Republicans are favored to do well in the 2022 midterm elections – after all, the party that occupies the White House historically almost always loses seats in Congress. But Republicans don’t just want to rely on tried-and-true historical trends to win more seat this fall. Instead, they’re focused on replicating a strategy that delivered better-than-expected gains for 2020 – supporting female candidates for congressional seats.
The 2018 midterms marked a low point for female Republican lawmakers, especially in the House. That year, the number of GOP women holding House seats declined from 23 to 13 – which was the same number of Republican women serving in the House in 1989. In contrast, 2018 saw 36 new Democratic women elected to the House.
To reverse the trend, Republicans adopted a new strategy: support GOP women running at the primary level. Numerous organizations and political action committees (PACs) like Republican Women for Progress, Elevate PAC, Winning for Women, VIEW PAC, and Elise Stefanik’s E-PAC stepped up to offer their support, based on how the Democrats used Emily’s List to back their female candidates. Additionally, more GOP women opted to run in 2020, probably in reaction to Democrats’ success in 2018.
Issues matter, too. With more and more college-educated men and women increasingly voting for Democratic candidates, many of the Republican women who ran for Congress in 2020 focused less on typical pro-business, main street policies that typically won over moderate voters. Instead, they focused more on issues related to gun control and abortion that are more popular with the Republican Party’s base.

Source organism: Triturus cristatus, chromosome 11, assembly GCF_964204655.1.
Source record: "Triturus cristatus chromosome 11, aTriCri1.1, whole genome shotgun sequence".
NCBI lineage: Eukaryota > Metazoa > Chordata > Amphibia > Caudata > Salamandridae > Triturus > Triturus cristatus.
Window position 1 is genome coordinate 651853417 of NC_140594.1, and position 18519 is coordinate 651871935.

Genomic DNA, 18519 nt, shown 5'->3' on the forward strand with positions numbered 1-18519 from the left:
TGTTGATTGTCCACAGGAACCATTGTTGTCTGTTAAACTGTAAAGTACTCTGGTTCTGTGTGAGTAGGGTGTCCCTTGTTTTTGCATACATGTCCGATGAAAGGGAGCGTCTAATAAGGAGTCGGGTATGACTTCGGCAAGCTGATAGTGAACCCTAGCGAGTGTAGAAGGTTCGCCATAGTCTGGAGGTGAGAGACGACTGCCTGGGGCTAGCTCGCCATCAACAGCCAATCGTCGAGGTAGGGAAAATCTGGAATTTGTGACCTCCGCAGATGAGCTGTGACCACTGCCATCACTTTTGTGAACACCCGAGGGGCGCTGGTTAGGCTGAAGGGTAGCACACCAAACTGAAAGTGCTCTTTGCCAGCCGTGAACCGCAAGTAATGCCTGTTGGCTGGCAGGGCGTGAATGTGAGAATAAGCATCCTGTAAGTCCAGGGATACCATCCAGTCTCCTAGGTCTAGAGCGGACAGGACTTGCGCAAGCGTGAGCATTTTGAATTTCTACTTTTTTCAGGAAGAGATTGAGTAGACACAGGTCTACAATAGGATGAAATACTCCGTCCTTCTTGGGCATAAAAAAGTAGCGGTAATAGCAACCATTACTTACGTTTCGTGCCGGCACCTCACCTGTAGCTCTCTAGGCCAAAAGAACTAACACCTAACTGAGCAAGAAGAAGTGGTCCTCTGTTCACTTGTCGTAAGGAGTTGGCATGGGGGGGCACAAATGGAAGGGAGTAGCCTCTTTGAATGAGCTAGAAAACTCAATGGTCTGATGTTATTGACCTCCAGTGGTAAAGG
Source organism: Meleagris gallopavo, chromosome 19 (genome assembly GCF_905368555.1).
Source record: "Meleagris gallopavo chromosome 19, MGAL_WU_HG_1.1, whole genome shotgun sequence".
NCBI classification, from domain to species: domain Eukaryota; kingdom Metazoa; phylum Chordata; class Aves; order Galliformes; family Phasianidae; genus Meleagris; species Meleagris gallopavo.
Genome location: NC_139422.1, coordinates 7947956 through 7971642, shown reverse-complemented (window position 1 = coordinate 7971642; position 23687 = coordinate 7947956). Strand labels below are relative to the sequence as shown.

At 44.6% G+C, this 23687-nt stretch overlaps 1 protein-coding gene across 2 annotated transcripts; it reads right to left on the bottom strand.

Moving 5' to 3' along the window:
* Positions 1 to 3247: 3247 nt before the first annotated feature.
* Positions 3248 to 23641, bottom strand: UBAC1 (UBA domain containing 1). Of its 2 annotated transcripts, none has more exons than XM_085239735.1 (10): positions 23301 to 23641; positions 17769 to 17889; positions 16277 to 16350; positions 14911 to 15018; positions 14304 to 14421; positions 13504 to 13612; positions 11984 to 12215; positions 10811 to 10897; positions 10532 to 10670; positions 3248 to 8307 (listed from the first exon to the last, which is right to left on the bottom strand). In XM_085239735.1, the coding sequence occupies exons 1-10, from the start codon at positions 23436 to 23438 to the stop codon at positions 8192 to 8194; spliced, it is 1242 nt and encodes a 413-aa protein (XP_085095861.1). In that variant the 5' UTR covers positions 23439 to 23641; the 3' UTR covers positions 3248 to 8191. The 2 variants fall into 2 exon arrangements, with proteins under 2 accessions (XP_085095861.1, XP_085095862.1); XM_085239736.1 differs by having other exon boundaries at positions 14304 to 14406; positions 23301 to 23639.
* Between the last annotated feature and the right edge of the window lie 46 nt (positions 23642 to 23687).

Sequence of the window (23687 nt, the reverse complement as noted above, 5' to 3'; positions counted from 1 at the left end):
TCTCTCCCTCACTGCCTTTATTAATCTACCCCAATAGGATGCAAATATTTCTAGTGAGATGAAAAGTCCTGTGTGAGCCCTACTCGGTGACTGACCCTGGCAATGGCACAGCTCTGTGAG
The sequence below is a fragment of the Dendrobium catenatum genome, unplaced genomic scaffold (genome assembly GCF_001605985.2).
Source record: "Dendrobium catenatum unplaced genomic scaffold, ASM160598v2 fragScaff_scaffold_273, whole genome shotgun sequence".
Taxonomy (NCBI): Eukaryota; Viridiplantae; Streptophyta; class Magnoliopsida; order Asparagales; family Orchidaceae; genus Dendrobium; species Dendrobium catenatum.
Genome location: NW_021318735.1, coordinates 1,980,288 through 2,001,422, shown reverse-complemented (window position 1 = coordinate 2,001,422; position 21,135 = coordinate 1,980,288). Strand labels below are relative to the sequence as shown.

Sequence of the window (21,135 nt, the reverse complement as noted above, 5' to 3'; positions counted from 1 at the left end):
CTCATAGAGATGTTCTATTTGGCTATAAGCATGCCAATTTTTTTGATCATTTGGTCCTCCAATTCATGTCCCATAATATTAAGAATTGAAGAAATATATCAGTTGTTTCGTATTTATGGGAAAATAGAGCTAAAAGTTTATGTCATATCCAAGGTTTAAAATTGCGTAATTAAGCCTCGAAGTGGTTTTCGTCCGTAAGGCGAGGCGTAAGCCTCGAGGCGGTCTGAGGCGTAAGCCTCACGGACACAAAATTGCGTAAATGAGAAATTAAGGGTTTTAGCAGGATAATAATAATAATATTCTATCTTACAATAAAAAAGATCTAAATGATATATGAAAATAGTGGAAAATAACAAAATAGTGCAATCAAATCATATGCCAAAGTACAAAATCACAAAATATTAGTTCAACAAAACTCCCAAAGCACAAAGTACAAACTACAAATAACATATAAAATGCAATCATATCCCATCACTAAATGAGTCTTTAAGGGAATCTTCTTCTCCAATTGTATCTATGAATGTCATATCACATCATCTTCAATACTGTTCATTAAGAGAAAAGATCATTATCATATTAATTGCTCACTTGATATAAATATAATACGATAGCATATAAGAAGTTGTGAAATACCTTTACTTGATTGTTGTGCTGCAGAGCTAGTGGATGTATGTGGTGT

The new strategy paid off. The number of GOP lawmakers in the House rose from 23 to 38 in the House after November 2020, beating the previous record high of female Republican representatives of 30. In contrast, the number of Democratic female lawmakers grew from 89 to 106. More so, every Republican who flipped a Democratic House district in 2020 was a woman or person of color. There are now 144 women who are members of the 117th Congress, compared to 127 in the 116th Congress
Based on the GOP’s success in 2020, the Republican Party is now trying to replicate its strategy of supporting female candidates to regain control of Congress this November. According to the National Republican Congressional Committee, a record high number of 253 female Republicans have filed to run for House seats, with key recruits in competitive districts like Monica De La Cruz (Texas), Esther Joy King (Illinois), and Jen Kiggans (Virginia). Additionally, Republicans are also keen on keeping female freshman of the 117th Congress in their seats.
There are many factors that will affect the midterm elections, like the state of the economy and President Biden’s approval ratings. However, given historical trends favoring Republicans and the success of Republican women in the 2020 elections, the GOP may have found a winning combination to ensure success in 2022. And with the Senate split 50-50 and Democrats only having a five-seat majority in the House, it won’t take much for a record high number of female Republican candidates to move the needle and shake up Congress this fall.